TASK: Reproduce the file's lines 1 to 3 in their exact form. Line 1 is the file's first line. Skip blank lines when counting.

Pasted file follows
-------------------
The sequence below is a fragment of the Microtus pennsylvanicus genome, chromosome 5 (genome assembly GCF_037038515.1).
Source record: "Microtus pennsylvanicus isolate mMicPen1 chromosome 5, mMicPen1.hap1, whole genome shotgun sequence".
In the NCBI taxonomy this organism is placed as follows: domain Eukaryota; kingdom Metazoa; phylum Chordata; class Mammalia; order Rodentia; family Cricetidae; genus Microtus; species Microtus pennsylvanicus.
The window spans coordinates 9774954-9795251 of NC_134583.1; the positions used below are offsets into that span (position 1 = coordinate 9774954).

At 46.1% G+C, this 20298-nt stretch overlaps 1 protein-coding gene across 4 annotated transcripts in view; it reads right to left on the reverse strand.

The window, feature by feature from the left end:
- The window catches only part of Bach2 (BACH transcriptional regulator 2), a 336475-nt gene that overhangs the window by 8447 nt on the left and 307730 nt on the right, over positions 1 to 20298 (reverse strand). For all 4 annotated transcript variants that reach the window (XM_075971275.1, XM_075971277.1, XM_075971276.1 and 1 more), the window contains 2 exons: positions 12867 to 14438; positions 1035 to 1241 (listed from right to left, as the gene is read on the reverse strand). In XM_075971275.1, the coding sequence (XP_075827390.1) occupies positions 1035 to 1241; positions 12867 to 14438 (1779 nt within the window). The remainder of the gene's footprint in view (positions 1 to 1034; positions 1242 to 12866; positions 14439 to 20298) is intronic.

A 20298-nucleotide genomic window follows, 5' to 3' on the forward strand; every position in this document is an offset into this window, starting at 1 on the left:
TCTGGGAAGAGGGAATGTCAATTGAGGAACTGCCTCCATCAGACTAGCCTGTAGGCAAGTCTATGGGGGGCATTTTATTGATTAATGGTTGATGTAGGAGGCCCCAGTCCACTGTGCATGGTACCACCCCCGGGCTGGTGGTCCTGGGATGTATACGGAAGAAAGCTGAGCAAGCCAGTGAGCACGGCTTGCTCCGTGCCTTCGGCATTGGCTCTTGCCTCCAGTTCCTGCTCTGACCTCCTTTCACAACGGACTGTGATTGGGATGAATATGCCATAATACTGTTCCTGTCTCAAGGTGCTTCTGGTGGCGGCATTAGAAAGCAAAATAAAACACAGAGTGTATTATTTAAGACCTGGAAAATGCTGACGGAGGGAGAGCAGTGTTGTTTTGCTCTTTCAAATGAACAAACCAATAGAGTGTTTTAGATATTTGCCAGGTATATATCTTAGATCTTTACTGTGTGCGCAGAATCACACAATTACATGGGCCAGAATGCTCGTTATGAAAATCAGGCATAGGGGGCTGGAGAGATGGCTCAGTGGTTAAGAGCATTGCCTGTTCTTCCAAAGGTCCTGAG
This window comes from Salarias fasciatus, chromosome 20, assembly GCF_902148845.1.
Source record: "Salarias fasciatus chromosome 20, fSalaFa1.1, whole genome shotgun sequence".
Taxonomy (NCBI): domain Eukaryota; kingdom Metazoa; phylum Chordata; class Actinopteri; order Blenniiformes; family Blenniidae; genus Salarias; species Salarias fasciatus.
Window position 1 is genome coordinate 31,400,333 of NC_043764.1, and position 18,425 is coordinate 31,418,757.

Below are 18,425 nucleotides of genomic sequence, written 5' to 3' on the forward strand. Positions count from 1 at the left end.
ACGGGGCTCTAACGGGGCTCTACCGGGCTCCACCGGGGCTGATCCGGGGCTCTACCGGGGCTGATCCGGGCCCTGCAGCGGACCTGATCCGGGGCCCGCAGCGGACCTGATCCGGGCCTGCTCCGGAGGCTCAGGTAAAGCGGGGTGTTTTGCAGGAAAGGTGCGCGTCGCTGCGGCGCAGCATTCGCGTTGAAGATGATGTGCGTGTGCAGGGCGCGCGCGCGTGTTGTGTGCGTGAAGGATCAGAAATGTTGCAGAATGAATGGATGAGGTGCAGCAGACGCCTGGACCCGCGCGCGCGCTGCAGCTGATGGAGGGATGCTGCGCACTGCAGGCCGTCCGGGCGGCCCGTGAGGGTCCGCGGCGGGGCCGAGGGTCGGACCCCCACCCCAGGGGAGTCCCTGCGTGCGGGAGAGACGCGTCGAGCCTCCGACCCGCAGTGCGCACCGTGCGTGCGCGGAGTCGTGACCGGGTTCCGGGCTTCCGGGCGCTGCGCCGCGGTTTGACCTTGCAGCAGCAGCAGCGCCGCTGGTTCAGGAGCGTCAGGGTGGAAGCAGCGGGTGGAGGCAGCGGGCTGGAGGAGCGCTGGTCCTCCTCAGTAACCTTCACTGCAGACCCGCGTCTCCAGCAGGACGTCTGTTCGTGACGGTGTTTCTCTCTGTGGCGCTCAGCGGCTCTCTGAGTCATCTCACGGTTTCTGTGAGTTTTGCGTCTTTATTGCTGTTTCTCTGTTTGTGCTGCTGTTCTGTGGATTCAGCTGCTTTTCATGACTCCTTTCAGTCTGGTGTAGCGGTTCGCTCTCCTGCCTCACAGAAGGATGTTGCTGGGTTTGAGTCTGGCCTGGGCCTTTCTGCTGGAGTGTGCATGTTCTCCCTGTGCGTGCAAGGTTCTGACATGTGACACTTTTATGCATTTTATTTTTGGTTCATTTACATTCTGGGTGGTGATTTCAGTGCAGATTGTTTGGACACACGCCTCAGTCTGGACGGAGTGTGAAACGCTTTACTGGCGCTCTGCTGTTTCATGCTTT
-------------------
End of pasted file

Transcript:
The sequence below is a fragment of the Microtus pennsylvanicus genome, chromosome 5 (genome assembly GCF_037038515.1).
Source record: "Microtus pennsylvanicus isolate mMicPen1 chromosome 5, mMicPen1.hap1, whole genome shotgun sequence".
In the NCBI taxonomy this organism is placed as follows: domain Eukaryota; kingdom Metazoa; phylum Chordata; class Mammalia; order Rodentia; family Cricetidae; genus Microtus; species Microtus pennsylvanicus.